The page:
Nagpur District : History, Economy, Location, Facts, Information, Geography | Nagpur District Wikipedia | Nagpur Wikipedia

Nagpur District Information : Nagpur district is a district in the Vidarbha region of Maharashtra state in central India. The district is part of Nagpur Division. Nagpur city is the winter capital of the state of Maharashtra, with a population of 46,53,570. The city of Nagpur is the district administrative centre.

Nagpur is the 13th largest city in India and 114th largest city in the world. Nagpur city is more than three hundred years old. The city was founded by the Gond king Bakht Buland Shah in the year 1702 on the banks of the river Nagpur.

Raghuji Bhosale, the chieftain of the Maratha dynasty, conquered the city of Nagpur from Raja Chand Sultan in 1741 and from then on Nagpur was ruled by the Bhosale family. Recently, the city was awarded as the cleanest and most beautiful city in the country. Nagpur district is known as Orange City. There are total 14 talukas in Nagpur district.

History of Nagpur | Complete information & history of Nagpur district

Nagpur got its name from the river Nag that flows through the city. The old city of Nagpur (today called ‘Mahal’) is situated on the northern bank of the river Nag. In many Indian languages ​​the suffix pur means “city”.

An earlier name of Nagpur was ‘Fanindrapura’. It is derived from the Marathi and Sanskrit word fana (fana, meaning cobra’s hood). The first newspaper in Nagpur was called Phanindramani, which is believed to mean hanging on the noose of a snake.

It is a gem that sheds light in the darkness, hence the name of the newspaper. BR Ambedkar claimed that both the city and the river were named after “Nag people”. During the British rule, the name of the city was pronounced as “Nagpur”.

Early and Medieval History – Nagpur History

The city was built in the first half of the 18th century by Bakht Buland Shah, a leader of the Gond clan. Human existence around present-day Nagpur can be traced back 3000 years to the 8th century AD.

Burial sites at Kalub Adhudhamana (near Mhada settlement) indicate that many ancient inscriptions and buildings made of cobblestones exist in Nagpur.

The first reference to the name “Nagpur” is found in a 10th century copperplate inscription found at Deoli in Wardha district, adjacent to present-day Nagpur. This inscription records a grant made in Saka year 862 (940) to a village in the Visaya (district) of Nagpura-Nandivardhana during the reign of the Rashtrakuta king Krishna III.

By the end of the 3rd century, Raja Vindhyashakti ruled the Nagpur region. In the 4th century, the Vakataka dynasty ruled the Nagpur region and the surrounding region and had good relations with the Gupta Empire.

The Vakataka king Prithvisena I moved his capital to Nagdhan (ancient name Nandivardhana), 38 kilometers (24 mi) from Nagpur. After the Vakatakas, the region came under the Hindu kingdoms of the Badami Chalukyas, the Rashtrakutas. Nagpur region appears to have been under the control of the Parmaras of Malwa in the 11th century.

Prashasti inscription of Paramar king Lakshmadeva (RC 1086-1094) found at Nagpur. After that the region came under the control of the Yadavas of Devagiri. In 1296, Alauddin Khilji invaded the Yadav Empire after capturing Devagiri, followed by the Tughlaq dynasty in 1317.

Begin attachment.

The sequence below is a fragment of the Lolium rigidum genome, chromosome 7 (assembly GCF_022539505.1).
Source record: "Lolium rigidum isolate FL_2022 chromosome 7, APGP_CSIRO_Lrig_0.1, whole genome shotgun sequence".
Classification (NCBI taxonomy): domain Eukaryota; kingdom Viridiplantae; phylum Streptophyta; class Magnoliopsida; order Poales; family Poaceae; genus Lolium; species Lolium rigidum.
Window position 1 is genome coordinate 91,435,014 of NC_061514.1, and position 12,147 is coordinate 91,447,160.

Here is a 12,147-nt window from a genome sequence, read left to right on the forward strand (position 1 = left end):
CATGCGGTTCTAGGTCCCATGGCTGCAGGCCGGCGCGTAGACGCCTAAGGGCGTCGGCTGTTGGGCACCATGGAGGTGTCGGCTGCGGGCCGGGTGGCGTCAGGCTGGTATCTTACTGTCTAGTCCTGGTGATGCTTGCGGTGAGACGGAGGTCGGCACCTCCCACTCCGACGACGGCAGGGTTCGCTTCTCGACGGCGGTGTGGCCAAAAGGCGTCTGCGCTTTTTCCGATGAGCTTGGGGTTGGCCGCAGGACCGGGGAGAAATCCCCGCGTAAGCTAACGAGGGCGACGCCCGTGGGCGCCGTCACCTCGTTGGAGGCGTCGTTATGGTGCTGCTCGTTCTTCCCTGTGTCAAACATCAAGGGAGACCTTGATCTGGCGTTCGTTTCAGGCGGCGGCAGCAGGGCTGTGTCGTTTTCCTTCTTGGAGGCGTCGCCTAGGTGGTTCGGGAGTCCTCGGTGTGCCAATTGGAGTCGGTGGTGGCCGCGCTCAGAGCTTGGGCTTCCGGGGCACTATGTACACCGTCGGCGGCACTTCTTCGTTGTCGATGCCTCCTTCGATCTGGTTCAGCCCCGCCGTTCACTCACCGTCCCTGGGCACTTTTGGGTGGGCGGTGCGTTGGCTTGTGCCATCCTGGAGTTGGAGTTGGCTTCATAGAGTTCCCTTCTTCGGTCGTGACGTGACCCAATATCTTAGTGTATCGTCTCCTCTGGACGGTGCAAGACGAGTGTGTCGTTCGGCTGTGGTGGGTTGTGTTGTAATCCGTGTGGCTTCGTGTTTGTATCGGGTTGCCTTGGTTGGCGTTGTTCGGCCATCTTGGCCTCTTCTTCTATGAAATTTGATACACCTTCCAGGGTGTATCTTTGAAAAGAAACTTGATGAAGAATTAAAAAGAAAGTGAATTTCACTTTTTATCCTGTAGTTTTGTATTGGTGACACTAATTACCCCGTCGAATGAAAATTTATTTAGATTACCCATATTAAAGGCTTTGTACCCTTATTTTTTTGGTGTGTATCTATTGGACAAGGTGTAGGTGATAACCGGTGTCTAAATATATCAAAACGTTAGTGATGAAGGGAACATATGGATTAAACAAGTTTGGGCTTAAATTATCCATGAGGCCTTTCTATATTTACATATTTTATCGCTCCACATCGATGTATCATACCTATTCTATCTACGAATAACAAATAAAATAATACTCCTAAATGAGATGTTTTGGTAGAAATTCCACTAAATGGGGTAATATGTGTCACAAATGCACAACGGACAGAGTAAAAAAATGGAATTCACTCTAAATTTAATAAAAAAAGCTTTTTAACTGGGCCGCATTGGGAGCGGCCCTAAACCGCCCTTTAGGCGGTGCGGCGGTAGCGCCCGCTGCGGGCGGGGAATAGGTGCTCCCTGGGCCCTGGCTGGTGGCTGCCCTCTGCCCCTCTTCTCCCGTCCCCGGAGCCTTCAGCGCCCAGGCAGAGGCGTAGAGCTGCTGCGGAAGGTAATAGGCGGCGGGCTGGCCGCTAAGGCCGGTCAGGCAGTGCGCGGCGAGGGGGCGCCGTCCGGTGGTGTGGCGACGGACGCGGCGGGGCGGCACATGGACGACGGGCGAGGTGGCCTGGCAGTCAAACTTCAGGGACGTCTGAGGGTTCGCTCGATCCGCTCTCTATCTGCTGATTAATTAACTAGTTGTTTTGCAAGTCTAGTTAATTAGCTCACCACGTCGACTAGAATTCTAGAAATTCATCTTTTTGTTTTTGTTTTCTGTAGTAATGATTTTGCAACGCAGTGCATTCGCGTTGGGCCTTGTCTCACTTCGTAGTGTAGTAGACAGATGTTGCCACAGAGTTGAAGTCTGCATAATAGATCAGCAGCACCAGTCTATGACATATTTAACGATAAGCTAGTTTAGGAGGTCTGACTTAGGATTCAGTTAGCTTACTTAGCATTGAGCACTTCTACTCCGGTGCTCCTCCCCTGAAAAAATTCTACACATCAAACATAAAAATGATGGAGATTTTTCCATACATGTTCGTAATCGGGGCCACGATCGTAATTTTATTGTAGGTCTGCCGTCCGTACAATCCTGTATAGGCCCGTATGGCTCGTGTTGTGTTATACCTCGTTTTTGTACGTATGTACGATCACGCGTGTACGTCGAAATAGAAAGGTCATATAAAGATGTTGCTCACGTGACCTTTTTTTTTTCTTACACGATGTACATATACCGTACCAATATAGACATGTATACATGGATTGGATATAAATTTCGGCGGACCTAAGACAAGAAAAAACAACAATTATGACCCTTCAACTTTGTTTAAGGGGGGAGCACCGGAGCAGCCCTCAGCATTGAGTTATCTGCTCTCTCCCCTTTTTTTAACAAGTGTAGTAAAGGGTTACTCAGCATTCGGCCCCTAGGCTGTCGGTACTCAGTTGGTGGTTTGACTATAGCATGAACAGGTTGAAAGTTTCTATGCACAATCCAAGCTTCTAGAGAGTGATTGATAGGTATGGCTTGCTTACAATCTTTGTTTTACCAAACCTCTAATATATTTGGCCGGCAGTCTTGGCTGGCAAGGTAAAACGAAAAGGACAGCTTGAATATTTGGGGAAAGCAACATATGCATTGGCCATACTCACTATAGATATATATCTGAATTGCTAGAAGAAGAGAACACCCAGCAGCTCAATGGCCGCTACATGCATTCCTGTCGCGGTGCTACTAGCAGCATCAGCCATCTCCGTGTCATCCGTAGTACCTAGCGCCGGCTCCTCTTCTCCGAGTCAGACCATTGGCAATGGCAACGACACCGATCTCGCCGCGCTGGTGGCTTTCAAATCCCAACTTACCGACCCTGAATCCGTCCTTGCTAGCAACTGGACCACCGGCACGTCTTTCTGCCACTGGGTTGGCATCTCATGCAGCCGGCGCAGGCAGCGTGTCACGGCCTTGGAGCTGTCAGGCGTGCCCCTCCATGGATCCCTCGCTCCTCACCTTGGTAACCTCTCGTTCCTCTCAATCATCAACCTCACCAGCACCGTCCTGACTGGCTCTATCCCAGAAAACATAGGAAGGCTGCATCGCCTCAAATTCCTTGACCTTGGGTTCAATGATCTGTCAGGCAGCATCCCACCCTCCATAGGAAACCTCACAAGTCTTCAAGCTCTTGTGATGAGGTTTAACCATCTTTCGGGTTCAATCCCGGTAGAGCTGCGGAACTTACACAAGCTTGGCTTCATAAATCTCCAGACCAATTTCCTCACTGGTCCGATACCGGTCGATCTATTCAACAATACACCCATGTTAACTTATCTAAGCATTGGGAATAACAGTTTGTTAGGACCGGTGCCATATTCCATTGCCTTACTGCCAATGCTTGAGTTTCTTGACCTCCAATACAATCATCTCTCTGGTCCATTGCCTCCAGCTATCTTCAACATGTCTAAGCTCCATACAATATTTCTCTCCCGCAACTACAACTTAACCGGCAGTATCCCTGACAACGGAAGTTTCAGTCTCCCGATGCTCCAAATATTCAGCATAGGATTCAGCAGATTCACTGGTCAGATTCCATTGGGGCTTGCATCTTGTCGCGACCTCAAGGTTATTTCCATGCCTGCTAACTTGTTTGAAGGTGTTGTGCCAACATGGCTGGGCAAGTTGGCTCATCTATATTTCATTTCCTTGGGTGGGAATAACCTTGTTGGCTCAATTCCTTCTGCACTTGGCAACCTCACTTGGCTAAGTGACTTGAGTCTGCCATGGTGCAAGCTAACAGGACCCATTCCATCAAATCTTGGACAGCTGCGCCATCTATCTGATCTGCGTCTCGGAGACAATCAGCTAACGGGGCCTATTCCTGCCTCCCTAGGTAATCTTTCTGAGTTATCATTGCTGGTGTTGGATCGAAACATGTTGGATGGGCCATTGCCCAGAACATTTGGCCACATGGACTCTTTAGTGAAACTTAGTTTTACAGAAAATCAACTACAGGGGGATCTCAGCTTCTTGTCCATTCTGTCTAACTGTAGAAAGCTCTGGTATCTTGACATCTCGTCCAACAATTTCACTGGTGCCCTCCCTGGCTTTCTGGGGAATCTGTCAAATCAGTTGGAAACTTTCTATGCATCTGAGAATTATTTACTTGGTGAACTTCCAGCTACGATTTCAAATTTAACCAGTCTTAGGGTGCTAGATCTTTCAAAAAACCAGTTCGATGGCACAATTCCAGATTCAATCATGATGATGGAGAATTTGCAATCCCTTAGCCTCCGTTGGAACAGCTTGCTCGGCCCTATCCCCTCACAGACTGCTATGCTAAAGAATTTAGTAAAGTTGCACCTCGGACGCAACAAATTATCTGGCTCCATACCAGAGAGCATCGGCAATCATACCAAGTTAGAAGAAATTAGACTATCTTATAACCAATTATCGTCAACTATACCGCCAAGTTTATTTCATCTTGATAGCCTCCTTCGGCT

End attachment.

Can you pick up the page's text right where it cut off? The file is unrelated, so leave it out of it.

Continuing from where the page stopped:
In the 17th century, the Mughal Empire conquered the region, although during the Mughal period, the region was administered by the Gond Empire.

In the 18th century, the Bhonsals of Nagpur state founded the Maratha Empire.

Modern History – History of Nagpur

After Buland Shah, the next king of Devgarh was Chand Sultan, who lived mainly in the lower hills, with his capital at Nagpur. After Chand Sultan’s death in 1739, Bakht Buland’s illegitimate son Wali Shah took the throne, and Chand Sultan’s widow sought the help of Raghoji Bhosale, the Maratha leader of Berar, for the benefit of her sons Akbar Shah and Burhan Shah. After this Wali Shah was killed and the rightful heirs were installed on the throne.

After 1743, a series of Maratha rulers came to power, starting with Raghoji Bhosle, who by 1751 conquered the territories of Devgarh, Chanda and Chhattisgarh.

In 1765 and again in 1811, Nagpur was heavily damaged, partly due to looting. However, Nagpur city continued to develop even after that. In 1803, Raghoji joined the Peshwa against the British in the Second Anglo-Maratha War, but the British won the war.

After the death of Raghoji II in 1816, his son Parsaji was deposed and murdered by Mudhoji II Bhosale. Although he signed a treaty with the British that same year, Mudhoji joined the Third Anglo-Maratha War against the British in 1817, but was defeated.

The fierce battle was a turning point as it laid the foundation for Bhosle’s downfall and paved the way for British capture of Nagpur city. Mudhoji was deposed after being temporarily enthroned, then the British installed Raghoji III Bhosale, grandson of Raghoji II.

During the reign of Raghoji III (which lasted until 1840), the region was under the control of a British Resident. In 1853, after the death of Raghoji III, the British took control of Nagpur leaving no heir.

From 1853 to 1861, Nagpur Province (which included present-day Nagpur Region, Chhindwara and Chhattisgarh) became part of Central Provinces and Berar, and came under the administration of the Home Commissioner of the British Central Government with Nagpur as its capital. Berar was annexed in 1903.

The arrival of the Great Indian Peninsula Railway (GIP) in 1867 led to its development as a trading centre. The Tata Group opened its first textile mill, formally known as the Central India Spinning and Weaving Company Limited, in Nagpur. The company was popularly known as “Empress Mills” because it was inaugurated on 1 January 1877, the day Queen Victoria was proclaimed Empress of India.

The Nagpur Session of 1920 saw the start of the Non-Cooperation Movement, which had a profound impact on the city which witnessed Hindu-Muslim riots in 1923.

The Rashtriya Swayamsevak Sangh (RSS) was a Hindu nationalist organization founded in 1925 by KB Hedgewar at Mohitwada Mahal in Nagpur with the idea of ​​creating a Hindu Rashtra. After the Nagpur riots of 1927, the Rashtriya Swayamsevak Sangh gained more popularity in Nagpur and the organization grew across the country.

History of Nagpur after India’s independence

After India gained independence in 1947, Central Provinces and Berar became provinces of India. In 1950, Madhya Pradesh and Berar were reorganized to form Madhya Pradesh, with Nagpur as its capital.